More than a dozen Kentucky authors want us to know they are "(Still) Here for Haiti."
That's the name of a fund-raising event Wednesday at the Carnegie Center for Literacy and Learning, 251 West Second Street. Writers will read from their own works or the works of authors they admire.
Bianca Spriggs, who is organizing the event, hopes the weather won't be a problem by the time the program starts at 6 p.m.
The event was postponed a week already, and rescheduling busy authors isn't easy, Spriggs said. Author Frank X. Walker has had to bow out of the event this go-round because of conflicts in his schedule.
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Crystal Wilkinson, award-winning author of Blackberries, Blackberries and Water Street, will read from the novel she is writing, Opulence.
"They're saying we are only reading for five or 10 minutes," Wilkinson said. "I'm reading a chapter about a burial and death of a baby. It's a harrowing chapter."
But it isn't depressing, she said. "It's where a young woman is calling on her ancestors. It's spiritual."
Spriggs, events coordinator for the Lexington Arts League and a free-lance writing instructor, said she approached Carnegie Center officials with her idea of having writers getting more involved in the Haiti relief efforts. They gave her the space and a few e-mails and phone numbers of popular and successful authors.
"Everybody pretty much took the time off or they had an opening in their schedules," Spriggs said. "And the authors have gotten together and are pledging their own money."
The Morris Book Shop will have the authors' works available for purchase, with proceeds going to Doctors Without Borders, an international humanitarian organization providing medical care to people caught in crisis regardless of race, religion or political affiliation. It was founded in France in 1971 and received the Nobel Peace Prize in 1999.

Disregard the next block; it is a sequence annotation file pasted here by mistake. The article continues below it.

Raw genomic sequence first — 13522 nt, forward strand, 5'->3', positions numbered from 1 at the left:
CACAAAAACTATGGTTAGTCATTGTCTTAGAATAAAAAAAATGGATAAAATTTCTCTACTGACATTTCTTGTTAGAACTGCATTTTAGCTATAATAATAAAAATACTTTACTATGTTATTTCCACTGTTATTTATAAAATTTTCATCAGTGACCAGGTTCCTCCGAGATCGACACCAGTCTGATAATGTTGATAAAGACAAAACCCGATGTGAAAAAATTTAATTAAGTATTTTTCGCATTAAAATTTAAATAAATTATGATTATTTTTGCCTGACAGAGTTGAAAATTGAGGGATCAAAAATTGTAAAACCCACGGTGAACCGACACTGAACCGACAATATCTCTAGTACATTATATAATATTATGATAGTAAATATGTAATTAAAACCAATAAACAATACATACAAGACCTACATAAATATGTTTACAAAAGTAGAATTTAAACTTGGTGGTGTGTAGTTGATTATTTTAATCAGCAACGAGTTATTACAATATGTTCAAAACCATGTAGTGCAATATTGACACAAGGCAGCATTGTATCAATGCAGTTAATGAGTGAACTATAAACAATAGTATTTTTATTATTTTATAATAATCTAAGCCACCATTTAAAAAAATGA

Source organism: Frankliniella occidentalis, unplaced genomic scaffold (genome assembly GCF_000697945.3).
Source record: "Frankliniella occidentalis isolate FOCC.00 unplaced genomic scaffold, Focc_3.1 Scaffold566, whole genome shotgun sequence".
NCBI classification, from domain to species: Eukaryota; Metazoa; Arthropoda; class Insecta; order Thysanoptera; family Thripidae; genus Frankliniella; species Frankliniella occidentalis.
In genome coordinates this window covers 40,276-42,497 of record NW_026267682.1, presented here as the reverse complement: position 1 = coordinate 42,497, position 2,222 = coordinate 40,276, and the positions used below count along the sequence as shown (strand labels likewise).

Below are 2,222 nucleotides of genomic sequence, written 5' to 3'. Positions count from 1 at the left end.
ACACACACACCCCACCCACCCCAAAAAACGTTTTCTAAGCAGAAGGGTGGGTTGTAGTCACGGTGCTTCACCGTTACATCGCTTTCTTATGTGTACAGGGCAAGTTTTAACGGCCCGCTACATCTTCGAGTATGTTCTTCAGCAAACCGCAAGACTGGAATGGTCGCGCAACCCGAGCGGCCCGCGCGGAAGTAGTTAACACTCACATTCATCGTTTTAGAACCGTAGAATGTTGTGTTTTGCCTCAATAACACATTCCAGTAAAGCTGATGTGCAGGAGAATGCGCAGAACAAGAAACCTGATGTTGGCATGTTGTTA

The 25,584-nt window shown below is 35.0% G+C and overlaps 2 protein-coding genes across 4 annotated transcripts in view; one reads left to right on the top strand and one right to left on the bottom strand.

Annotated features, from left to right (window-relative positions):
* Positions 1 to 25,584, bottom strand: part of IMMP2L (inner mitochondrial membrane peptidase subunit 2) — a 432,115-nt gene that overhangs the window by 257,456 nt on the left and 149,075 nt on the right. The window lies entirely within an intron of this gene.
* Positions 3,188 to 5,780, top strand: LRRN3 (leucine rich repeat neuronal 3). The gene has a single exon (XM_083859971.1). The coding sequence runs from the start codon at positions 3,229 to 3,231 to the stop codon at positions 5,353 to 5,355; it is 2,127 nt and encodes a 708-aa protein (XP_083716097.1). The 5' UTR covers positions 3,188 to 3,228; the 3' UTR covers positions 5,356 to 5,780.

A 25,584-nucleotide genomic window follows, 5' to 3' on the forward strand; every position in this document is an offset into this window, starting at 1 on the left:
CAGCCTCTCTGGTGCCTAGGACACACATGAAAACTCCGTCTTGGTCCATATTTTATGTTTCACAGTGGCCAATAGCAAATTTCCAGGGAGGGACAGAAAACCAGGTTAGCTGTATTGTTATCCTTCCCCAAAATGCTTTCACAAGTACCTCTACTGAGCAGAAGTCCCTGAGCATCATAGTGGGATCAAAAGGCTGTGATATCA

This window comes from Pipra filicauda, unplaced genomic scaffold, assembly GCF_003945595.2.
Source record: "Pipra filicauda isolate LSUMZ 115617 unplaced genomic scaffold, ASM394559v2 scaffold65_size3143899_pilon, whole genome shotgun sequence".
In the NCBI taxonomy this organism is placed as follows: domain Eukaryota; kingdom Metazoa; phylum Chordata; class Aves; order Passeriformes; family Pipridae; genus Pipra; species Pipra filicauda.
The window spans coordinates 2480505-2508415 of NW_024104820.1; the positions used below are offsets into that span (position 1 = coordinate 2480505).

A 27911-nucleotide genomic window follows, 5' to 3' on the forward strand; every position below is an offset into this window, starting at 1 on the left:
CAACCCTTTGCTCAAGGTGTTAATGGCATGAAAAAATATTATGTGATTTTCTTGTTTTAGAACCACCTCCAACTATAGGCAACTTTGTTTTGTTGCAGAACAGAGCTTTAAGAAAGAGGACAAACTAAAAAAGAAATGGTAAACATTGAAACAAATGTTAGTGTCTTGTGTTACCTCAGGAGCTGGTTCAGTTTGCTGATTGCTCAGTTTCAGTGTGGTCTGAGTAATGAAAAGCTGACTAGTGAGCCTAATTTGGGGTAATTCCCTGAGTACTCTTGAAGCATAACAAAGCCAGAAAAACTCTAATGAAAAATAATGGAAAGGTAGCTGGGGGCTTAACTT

Also, Spriggs said, anyone donating $20 or more will receive an original print, Help for Haiti, by John P. Lackey of Homegrown Press. Checks should be made out to Doctors Without Borders, Spriggs said. "That would be best, but we will take cash."
Jan Isenhour, executive director of the Carnegie Center, will read from a novel she is working on that is set in a small Kentucky city. The piece is an exchange between a cleaning woman and her employer, she said.
"I was terrified to read it," Isenhour said, "but I wanted to read something that had a little heft to it. I wanted to pick something that would be a little riskier."
She said she had been advised to use lighter material for public readings, "but this doesn't feel like the time to read something funny."
Other authors scheduled to read their works include Kentucky poet laureate Gurney Norman; novelist and essayist Ed McClanahan; award-winning poet Nikky Finney; and award-winning poet, novelist and children's writer George Ella Lyon.
Admission is free. Third Street Stuff will provide coffee.